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Events, World Affairs & Press

Savings glut is a fallacy not to prevent yields from rising further

Savings glut is a fallacy not to prevent yields from rising further

The US Treasury 10-year yield has hit three per cent finally, and investors as well as businesses and governments wonder ...


Attempt to reopen Brexit negotiations makes no-deal Brexit near certain

Attempt to reopen Brexit negotiations makes no-deal Brexit near certain

It is a metaphor often mentioned in relation to yesterday evening’s voting in the Commons: the unicorn. And it is ...


Global Economy - Brexit special

In a special issue of our monthly bulletin, we analyse the most likely path for Brexit from here



United Kingdom Economy’s State

+++28 December: Mood as well as current conditions take a turn for the worse in wary anticipation of new year+++

Not only that the UK economy has fallen back from its late summer highs: It has been doing so in even accelerated fashion right towards Christmas. After chalking up some 0.6 per cent growth of GDP in the third quarter, almost each and every leading indicator such as consumer and business confidence respectively as well as many current state indicators like employment and output in the services sector have been going into reverse. Small wonder: By deferring another crucial decision on Brexit yet again, the government has delivered the straw that broke the camel’s back. For many firms, December was their last month to stave off implementing their Brexit contingency plans, scheduling freezes of investment (which indeed has been shrinking over the past months already) and cutbacks on hiring for the first quarter of the new year. Hence, even if Brexit should be resolved in a calm and orderly way, the signs for the economic start into the New Year are inauspicious, for that development would quite simply come too late for business to act upon. Our UKES mirrors the situation exactly: While the expectations component has dived through both the state and main indicator lines as well as below zero, the state component has taken a severe hit, too. That leaves the main indicator as much as its two sub-indicators on their respectively lowest levels since the Brexit referendum in June 2016, with current trading conditions in decidedly worse shape than two and a half years ago. The Brexit slump is here for everybody to see now; and only that quandary’s solution is going to tell whether the economic downturn will be reversed – or become even worse.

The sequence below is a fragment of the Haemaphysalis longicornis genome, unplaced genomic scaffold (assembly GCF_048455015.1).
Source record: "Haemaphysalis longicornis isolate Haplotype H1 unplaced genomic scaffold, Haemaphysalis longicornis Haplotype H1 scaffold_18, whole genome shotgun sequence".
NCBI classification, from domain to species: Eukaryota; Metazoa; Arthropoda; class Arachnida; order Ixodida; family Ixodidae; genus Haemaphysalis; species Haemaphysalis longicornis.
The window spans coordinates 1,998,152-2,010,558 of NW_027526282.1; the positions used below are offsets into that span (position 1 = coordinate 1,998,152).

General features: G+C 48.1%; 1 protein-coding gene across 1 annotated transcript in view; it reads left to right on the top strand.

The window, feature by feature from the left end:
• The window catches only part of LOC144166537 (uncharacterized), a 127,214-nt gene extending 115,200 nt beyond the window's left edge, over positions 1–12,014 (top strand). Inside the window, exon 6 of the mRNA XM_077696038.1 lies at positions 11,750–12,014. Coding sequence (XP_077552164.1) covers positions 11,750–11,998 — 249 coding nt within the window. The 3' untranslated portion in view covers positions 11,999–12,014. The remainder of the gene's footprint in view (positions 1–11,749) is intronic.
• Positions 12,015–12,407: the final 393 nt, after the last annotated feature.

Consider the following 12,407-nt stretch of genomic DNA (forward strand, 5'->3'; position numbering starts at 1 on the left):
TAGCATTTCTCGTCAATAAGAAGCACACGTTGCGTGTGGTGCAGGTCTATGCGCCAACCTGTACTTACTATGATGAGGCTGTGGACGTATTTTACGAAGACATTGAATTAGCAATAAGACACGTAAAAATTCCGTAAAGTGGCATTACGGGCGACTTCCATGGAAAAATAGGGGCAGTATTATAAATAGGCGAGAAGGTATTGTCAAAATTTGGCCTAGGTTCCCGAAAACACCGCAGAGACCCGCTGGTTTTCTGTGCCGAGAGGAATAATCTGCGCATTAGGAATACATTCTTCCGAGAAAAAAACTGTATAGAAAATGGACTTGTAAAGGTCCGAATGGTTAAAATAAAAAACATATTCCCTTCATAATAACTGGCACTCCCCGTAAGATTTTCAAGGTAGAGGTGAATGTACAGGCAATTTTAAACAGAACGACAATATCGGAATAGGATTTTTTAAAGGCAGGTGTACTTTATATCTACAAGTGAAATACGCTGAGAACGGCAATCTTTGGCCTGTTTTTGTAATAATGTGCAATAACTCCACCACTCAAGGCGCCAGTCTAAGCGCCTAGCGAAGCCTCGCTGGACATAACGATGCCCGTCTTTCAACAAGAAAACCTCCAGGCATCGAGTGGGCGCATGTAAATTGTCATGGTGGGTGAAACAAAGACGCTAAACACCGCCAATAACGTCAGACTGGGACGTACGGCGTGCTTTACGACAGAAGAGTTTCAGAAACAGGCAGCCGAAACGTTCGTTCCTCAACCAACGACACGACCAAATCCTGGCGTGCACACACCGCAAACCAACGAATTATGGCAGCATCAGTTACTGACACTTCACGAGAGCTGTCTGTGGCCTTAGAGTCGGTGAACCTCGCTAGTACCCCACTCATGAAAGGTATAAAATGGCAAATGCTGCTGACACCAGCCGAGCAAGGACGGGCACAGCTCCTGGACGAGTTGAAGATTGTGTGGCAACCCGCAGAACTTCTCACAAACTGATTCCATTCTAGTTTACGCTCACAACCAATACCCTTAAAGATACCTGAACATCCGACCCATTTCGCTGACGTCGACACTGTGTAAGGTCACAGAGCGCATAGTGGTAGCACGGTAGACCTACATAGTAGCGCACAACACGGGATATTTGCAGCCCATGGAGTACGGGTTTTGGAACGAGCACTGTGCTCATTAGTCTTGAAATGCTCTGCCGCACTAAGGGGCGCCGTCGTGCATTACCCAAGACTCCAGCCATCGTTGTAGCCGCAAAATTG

Sources: UK Parliament, Bloomberg

You would like to listen to the current update of the UKES as a podcast?

Our UKES is an indicator of the condition of the UK economy which, otherwise, does not exist in this comprehensive form. It consists of two components and the main index.

The component “expectations” runs ahead of the current situation, comprising elements such as development of inflation and interest rates, consumer- and business confidence, etc. The “state” component describes the current situation and comprises data such as industrial production, net trade, etc. The main index, then, is a smoothed combination of the two components.

The UKES describes the development of the British economy in the recent past rather precisely; particularly the expectations component has emerged as a valid tool for prognosis. It is calculated to scale so that a positive reading of the state component as well as the main index signals current economic expansion. Furthermore, the UKES generates these other signals:

If the expectations graph rises through that of the state component, that is a valid signal for an economic upturn in the near future (3-6 months) and vice versa for a break-down through the state graph. If the state component, additionally, plots over the main index, that signals a healthy and stable economic expansion; when it plots beneath the main index, the current economic upturn has not yet solidified or the recession is persistent, respectively.


GDP growth (Q4/18)

Services PMI (Jan.)

Imports (Dec.)

Unemployment rate (Dec.)

Individual country ranges according to historic max-/min levels

Sources: US Bureau of Economic Analysis, US Bureau of Labor Statistics, US Census, Australian Bureau of Statistics, Instituto Brasileiro de Geografia e Estatistica, Customs General Administration of China, bloomberg, Institut national de la statistique et des études économiques (INSEE), UK Office of National Statistics (ONS), Trading Economics